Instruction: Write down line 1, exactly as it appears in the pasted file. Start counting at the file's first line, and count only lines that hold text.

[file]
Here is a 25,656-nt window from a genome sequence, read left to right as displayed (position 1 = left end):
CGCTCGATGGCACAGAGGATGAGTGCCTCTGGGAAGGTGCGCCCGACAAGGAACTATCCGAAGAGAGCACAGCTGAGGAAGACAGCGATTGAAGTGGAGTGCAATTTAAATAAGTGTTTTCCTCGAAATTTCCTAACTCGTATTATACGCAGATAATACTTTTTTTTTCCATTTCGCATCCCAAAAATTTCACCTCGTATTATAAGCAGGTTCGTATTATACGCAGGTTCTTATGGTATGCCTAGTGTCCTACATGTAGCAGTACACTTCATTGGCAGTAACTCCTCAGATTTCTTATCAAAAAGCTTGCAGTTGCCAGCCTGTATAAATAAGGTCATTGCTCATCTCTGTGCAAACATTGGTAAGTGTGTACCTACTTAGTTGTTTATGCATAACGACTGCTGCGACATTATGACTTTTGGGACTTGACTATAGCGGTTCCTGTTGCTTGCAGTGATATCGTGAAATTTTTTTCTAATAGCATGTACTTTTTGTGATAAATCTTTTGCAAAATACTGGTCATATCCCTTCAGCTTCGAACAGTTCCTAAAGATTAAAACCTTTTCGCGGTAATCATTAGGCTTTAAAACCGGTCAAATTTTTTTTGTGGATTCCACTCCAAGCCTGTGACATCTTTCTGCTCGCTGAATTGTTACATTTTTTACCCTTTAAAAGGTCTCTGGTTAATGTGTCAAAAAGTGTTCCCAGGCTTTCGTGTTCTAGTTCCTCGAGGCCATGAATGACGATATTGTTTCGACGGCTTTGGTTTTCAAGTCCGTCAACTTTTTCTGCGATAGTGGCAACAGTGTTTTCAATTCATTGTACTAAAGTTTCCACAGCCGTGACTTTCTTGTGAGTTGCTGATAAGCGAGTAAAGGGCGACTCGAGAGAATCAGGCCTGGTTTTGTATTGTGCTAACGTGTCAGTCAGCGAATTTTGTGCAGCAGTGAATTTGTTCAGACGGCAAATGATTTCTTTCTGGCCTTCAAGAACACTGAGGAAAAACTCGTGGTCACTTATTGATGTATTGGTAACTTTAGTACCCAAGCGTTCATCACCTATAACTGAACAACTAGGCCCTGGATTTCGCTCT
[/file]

Here is a 25,656-nt window from a genome sequence, read left to right as displayed (position 1 = left end):